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B738 / AT46, Jakarta Halim Indonesia, 2016

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Summary
On 4 April 2016, a Boeing 737-800 crew taking off in normal night visibility from Jakarta Halim were unable to avoid an ATR 42-600 under tow which had entered their runway after ambiguity in its clearance. Both aircraft sustained substantial damage and caught fire but all those involved escaped uninjured. The Investigation concluded that contributory to the accident had been failure to use a single runway occupancy frequency, towing of a poorly lit aircraft, the potential effect on pilot detection of an obstruction of embedded approach lighting ahead of the displaced landing threshold and issues affecting controller traffic monitoring effectiveness.
Event Details
When April 2016
Actual or Potential
Event Type
Air-Ground Communication, Fire Smoke and Fumes, Human Factors, Runway Incursion
Day/Night Night
Flight Conditions On Ground - Normal Visibility
Flight Details
Aircraft BOEING 737-800
Operator Batik Air
Domicile Indonesia
Type of Flight Public Transport (Passenger)
Origin Jakarta/Halim Perdanakusuma International Airport
Intended Destination Makassar/Sultan Hasanuddin International Airport
Take off Commenced Yes
Flight Airborne No
Flight Completed No
Flight Phase Take Off
TOF
Flight Details
Aircraft ATR ATR-42-600
Operator TransNusa
Domicile Indonesia
Type of Flight Out of Service
Flight Phase Pushback/towing
PBT
Location - Airport
Airport Jakarta/Halim Perdanakusuma International Airport
General
Tag(s) Aircraft-aircraft collision,
Inadequate ATC Procedures,
Inadequate Airport Procedures,
Copilot less than 500 hours on Type
AGC
Tag(s) Phraseology
FIRE
Tag(s) Post Crash Fire
HF
Tag(s) ATC clearance error,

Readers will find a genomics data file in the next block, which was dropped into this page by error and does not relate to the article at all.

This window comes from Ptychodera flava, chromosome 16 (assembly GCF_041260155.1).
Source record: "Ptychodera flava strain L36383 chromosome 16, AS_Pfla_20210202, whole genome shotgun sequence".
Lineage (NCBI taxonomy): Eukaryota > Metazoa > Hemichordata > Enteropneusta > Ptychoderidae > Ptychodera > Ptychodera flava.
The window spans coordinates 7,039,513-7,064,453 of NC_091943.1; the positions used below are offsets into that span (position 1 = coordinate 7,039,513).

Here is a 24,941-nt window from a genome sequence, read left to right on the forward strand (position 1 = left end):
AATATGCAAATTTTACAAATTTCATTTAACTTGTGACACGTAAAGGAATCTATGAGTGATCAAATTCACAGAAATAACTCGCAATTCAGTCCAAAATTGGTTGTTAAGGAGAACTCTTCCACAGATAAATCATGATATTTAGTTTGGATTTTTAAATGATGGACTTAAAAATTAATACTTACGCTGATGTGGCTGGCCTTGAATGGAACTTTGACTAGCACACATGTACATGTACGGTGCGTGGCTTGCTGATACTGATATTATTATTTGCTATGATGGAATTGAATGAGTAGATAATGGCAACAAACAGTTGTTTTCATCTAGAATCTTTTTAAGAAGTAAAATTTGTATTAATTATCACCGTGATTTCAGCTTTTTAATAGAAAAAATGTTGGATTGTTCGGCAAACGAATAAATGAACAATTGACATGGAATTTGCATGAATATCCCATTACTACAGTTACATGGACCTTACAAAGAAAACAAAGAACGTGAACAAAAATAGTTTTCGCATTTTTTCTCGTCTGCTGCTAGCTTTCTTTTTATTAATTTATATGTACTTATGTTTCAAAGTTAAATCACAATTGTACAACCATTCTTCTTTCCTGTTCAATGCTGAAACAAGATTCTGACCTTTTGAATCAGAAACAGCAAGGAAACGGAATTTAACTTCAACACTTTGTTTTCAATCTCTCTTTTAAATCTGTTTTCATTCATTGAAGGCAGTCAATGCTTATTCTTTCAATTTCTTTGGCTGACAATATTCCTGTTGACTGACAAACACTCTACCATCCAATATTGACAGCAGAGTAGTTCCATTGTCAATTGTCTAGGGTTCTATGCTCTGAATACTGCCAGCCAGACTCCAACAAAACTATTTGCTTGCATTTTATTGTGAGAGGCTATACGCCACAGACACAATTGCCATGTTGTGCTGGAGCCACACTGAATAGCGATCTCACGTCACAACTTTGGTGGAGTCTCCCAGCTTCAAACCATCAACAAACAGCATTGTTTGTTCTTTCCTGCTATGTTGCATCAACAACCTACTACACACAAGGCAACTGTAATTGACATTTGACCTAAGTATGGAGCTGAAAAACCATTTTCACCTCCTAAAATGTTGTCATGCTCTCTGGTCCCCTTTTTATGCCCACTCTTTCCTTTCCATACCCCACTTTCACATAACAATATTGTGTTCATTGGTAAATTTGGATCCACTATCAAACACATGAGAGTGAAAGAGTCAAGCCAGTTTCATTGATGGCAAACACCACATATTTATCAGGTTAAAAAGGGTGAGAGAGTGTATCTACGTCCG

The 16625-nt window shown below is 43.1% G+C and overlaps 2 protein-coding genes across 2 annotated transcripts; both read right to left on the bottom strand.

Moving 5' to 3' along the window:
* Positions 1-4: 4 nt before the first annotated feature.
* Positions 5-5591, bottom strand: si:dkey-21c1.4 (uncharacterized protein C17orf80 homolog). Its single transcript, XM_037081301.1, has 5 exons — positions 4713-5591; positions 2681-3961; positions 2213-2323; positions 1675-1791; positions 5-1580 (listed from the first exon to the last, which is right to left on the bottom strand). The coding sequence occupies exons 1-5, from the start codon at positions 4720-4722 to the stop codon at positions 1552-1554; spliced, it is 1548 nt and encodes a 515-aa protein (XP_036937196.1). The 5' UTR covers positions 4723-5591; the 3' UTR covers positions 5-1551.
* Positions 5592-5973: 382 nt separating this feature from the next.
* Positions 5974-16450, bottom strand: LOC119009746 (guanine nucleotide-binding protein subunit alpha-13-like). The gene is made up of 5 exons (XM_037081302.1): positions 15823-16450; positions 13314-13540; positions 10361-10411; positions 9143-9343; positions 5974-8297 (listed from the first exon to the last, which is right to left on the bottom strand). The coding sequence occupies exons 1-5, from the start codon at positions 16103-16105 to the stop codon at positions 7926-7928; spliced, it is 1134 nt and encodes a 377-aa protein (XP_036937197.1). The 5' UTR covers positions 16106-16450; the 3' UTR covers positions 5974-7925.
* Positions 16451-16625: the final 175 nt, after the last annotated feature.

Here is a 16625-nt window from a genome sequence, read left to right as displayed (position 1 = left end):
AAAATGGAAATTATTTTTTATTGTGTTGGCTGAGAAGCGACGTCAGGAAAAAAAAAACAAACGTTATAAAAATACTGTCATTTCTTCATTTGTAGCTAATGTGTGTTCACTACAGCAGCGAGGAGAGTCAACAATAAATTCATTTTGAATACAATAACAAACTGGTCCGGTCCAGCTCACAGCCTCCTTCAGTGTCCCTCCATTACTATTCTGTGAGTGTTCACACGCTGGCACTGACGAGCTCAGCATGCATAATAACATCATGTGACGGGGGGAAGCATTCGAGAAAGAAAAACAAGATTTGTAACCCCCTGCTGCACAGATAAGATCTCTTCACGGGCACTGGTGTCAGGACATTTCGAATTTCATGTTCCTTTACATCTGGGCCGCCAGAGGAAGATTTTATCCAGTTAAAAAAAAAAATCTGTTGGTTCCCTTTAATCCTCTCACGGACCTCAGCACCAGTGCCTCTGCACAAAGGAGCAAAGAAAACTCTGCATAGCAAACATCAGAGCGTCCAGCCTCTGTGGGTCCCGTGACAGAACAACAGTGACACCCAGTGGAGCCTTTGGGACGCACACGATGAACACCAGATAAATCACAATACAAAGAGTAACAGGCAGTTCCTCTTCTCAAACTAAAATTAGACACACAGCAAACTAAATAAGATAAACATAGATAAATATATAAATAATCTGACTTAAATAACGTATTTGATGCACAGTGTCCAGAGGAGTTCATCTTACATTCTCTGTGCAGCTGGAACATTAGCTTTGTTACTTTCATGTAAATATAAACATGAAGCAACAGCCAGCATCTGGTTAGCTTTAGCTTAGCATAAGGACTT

ATC Unit Co-ordination,
Ineffective Monitoring,
Procedural non compliance
RI
Tag(s) ATC error,
Incursion pre Take off,
Towed aircraft involved,
Ground Collision,
Phraseology,
Visual Response to Conflict,
No Single Runway Occupancy Frequency
EPR
Tag(s) Emergency Evacuation
CS
Tag(s) Evacuation slides deployed
Flight Crew Evacuation Command
Safety Net Mitigations
Outcome
Damage or injury Yes
Aircraft damage Major
Causal Factor Group(s)
Group(s) Air Traffic Management,
Airport Operation
Safety Recommendation(s)
Group(s) Aircraft Operation,
Air Traffic Management,
Airport Management
Investigation Type
Type Independent

Description

On 4 April 2016, a Boeing 737-800 (PK-LBS) being operated by Batik Air Indonesia on a scheduled domestic passenger flight from Jakarta Halim to Makassar as ID 7703 was accelerating for take-off on runway 24 in normal visibility at night and already at high speed when the crew realised that there was an obstruction ahead. Despite deviating to the right away from the centreline, they were unable to completely avoid it and a collision occurred. Fires began in the damaged left wings of both aircraft and an emergency evacuation of the 737 was ordered and successfully accomplished with no injuries to the 56 occupants. The two occupants of the other aircraft and the two occupants of the towing vehicle were also uninjured. The other aircraft was subsequently found to be an out of service Avions de Transport Regional ATR 42-600 (PK-TNJ) being operated by TransNusa Aviation and under tow. Both aircraft sustained significant impact damage to their structures but the RFFS arrived within 2 minutes and were able to quickly extinguish both fires, which minimised further damage.

Investigation